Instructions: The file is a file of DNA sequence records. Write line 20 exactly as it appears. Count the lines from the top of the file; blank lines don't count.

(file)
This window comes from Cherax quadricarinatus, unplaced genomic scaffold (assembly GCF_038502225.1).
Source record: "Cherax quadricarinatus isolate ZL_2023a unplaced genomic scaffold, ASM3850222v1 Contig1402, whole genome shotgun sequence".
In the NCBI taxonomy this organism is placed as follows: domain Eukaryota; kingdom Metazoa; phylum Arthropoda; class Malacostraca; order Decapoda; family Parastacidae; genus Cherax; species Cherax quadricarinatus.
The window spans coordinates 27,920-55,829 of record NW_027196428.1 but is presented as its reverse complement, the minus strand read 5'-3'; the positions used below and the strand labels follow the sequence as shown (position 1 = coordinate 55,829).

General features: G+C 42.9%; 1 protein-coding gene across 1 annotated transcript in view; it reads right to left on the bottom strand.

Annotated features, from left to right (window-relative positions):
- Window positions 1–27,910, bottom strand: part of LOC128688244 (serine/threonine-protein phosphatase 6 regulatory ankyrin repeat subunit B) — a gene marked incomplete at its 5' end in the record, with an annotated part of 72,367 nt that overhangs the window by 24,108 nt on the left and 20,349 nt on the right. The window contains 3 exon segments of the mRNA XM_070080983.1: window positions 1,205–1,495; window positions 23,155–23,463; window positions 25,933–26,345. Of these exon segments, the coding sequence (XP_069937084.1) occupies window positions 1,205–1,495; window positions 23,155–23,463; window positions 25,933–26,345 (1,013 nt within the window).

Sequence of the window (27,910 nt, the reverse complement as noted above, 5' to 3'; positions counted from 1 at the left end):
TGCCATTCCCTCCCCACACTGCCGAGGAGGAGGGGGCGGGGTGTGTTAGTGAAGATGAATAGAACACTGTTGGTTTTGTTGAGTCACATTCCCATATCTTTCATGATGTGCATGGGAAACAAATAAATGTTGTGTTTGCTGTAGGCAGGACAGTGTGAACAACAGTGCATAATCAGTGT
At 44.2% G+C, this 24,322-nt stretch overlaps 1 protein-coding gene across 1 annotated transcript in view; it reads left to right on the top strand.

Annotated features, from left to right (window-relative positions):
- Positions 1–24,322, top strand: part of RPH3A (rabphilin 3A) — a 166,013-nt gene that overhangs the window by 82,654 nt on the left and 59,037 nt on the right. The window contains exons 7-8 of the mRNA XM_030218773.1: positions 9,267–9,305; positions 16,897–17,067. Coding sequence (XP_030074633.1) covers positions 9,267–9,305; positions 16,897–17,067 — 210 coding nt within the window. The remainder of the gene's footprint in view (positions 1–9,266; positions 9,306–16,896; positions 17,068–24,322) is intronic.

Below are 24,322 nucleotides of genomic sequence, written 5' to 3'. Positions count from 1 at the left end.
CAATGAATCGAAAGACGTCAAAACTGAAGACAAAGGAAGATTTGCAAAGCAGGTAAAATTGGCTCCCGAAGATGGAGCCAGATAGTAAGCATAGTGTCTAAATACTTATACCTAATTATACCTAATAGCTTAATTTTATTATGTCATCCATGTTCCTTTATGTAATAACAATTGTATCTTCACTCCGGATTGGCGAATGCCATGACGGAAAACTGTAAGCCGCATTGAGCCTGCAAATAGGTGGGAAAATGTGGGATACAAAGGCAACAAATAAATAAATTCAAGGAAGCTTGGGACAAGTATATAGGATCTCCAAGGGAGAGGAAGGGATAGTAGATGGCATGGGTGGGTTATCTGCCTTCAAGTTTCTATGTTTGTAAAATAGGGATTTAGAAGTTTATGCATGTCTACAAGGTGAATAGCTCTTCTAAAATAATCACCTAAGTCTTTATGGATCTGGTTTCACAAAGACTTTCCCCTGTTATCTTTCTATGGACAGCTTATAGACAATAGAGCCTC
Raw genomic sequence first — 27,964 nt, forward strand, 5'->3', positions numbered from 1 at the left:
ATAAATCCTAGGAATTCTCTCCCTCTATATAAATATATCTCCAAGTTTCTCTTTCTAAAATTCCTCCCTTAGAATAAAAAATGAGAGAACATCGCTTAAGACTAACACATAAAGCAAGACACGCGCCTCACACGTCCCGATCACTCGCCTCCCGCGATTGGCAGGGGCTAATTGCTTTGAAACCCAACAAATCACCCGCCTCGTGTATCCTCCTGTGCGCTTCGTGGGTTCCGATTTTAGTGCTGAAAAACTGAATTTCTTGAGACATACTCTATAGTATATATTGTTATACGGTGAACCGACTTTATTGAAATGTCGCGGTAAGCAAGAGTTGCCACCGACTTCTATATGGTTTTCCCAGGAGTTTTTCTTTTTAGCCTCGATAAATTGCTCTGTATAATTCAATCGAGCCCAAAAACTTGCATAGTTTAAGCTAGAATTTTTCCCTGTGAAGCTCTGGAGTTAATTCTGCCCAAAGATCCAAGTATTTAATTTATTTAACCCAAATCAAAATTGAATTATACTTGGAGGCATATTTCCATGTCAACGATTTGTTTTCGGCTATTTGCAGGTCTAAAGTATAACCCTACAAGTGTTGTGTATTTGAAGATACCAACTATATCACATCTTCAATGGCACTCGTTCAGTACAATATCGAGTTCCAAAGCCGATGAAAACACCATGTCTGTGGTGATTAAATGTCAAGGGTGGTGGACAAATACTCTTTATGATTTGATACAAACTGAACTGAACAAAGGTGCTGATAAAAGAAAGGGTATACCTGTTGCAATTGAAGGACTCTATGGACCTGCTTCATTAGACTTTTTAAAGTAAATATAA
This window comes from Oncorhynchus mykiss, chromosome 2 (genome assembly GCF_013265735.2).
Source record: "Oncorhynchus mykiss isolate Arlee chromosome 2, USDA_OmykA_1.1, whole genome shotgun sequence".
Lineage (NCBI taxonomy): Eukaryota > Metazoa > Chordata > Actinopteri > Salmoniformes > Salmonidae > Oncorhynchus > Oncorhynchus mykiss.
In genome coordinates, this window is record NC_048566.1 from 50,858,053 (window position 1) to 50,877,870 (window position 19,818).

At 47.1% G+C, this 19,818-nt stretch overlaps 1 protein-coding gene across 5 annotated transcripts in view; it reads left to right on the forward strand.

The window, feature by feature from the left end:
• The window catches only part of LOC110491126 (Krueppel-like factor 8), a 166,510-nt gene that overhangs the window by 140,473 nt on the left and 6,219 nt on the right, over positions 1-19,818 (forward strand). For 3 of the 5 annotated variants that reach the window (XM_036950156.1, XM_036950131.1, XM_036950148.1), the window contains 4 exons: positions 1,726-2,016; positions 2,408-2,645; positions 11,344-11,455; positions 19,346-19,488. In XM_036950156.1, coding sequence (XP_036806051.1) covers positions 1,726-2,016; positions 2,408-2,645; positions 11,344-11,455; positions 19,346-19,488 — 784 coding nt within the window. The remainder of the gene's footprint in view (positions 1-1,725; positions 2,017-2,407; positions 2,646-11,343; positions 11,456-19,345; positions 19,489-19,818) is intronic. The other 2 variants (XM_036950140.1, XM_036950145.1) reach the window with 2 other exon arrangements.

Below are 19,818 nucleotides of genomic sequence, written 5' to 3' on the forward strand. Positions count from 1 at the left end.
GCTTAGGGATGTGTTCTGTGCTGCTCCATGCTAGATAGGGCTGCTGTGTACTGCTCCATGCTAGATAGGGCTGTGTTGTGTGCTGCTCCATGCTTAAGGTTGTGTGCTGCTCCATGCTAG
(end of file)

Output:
In genome coordinates, this window is record NC_048566.1 from 50,858,053 (window position 1) to 50,877,870 (window position 19,818).